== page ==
Diseases

Aneurysm – Causes, Symptoms & Treatment

Aneurysm

An aneurysm is a permanent enlargement of an artery in the shape of a spindle or sac. It can be congenital or acquired. This enlargement of the arteries can occur when there are changes in the vessel wall at certain points in the vessel.

What is an aneurysm?

The term aneurysm comes from the Greek and means “expansion”. This is a congenital or acquired, localized, permanent, fusiform or saccular enlargement of an artery due to a bulging or widening of the vessel wall. There is a risk that the dilated blood vessel will rupture and life-threatening internal bleeding will occur.

Aneurysms are more common in older people. Risk factors for this are high blood pressure and hardening of the arteries (arteriosclerosis). If an aneurysm ruptures, only life-saving surgery can help. An extensive aneurysm near the heart or in the brain is life-threatening because it threatens to rupture as a result of the increased pressure on the vessel wall and internal bleeding can result. In this case, life-saving surgery is essential.

Classification:

  • true aneurysm – all three layers of the wall of the artery bulge
  • Split aneurysm – bleeding into the vessel walls splits the vessel walls and injures the middle layer of the vessel
  • Fake aneurysm – the bulge that occurs as a result of vessel wall injuries, for example during catheter interventions for the diagnosis and treatment of heart diseases.

causes

An aneurysm can have a variety of causes. The most common cause of a true aneurysm is hardening of the arteries. Infections are much less common .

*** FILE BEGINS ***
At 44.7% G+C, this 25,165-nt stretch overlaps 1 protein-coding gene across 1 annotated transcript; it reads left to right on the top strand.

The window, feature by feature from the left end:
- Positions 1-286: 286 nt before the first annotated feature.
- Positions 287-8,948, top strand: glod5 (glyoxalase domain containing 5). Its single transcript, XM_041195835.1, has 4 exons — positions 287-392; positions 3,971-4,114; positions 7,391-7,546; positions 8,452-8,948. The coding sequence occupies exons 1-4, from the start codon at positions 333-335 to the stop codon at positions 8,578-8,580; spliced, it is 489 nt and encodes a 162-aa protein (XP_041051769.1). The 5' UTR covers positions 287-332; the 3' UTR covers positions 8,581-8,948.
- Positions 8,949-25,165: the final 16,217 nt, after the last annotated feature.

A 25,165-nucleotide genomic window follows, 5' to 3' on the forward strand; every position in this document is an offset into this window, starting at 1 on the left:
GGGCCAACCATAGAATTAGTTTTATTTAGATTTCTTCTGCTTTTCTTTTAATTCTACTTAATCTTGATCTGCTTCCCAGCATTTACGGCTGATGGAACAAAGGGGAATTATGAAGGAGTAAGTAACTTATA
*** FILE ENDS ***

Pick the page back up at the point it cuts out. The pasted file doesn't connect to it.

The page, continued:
For example, syphilis can cause artery dilation in the main artery (aorta), which carries blood from the heart to the systemic circulation. Other infections are more likely to affect arteries distant from the heart.

An aneurysm can form in the wall of the heart as a result of a heart attack or parasitic Chagas disease. A false aneurysm is a possible consequence of catheter procedures. In a ruptured aneurysm, the middle layer of vessels, the media, of the artery is injured.

Symptoms, Ailments & Signs

Many people are affected by an aneurysm and never find out about it in their entire lives. You have no symptoms and the aneurysm does not lead to any disease or complications. The number of unreported cases cannot be recorded statistically.

However, it is more likely that an aneurysm will cause symptoms sooner or later. This usually happens when it grows. This means that the bulge it forms expands and gets bigger. It then presses on other parts of the brain, causing discomfort and disruption there. These depend on the location of the aneurysm.

For example, the speech center can be affected – the patient then increasingly suffers from speech – and also word-finding disorders. He forgets words and concepts and finds it difficult to formulate complete correct sentences. The sentence is often broken off halfway through without the patient realizing this.

For example, if the aneurysm presses on the visual center, visual impairments are to be expected. This can affect both visual acuity and the field of vision itself. Eye flickering and loss of three-dimensional vision are common signs of an aneurysm.

If the sense of balance is impaired, it is difficult for the patient to control his gait and his body. The result is tripping and falling. All of these signs point to neurological deficits and abnormalities.

Course

Symptoms of an aneurysm only appear when there is extensive vasodilatation of a specific artery. An aneurysm of the main artery in the chest area can, for example, cause difficulty swallowing, coughing, hoarseness, breathing difficulties and circulatory problems in the arms or in the brain.

Symptoms of an abdominal aortic aneurysm may include back pain, pain radiating down the legs, alternating urination with diarrhea or constipation. Rarely, the aneurysm also makes itself felt through a throbbing “bump” in the abdomen. If the wall of a split aortic aneurysm ruptures, a sudden, crushing pain occurs.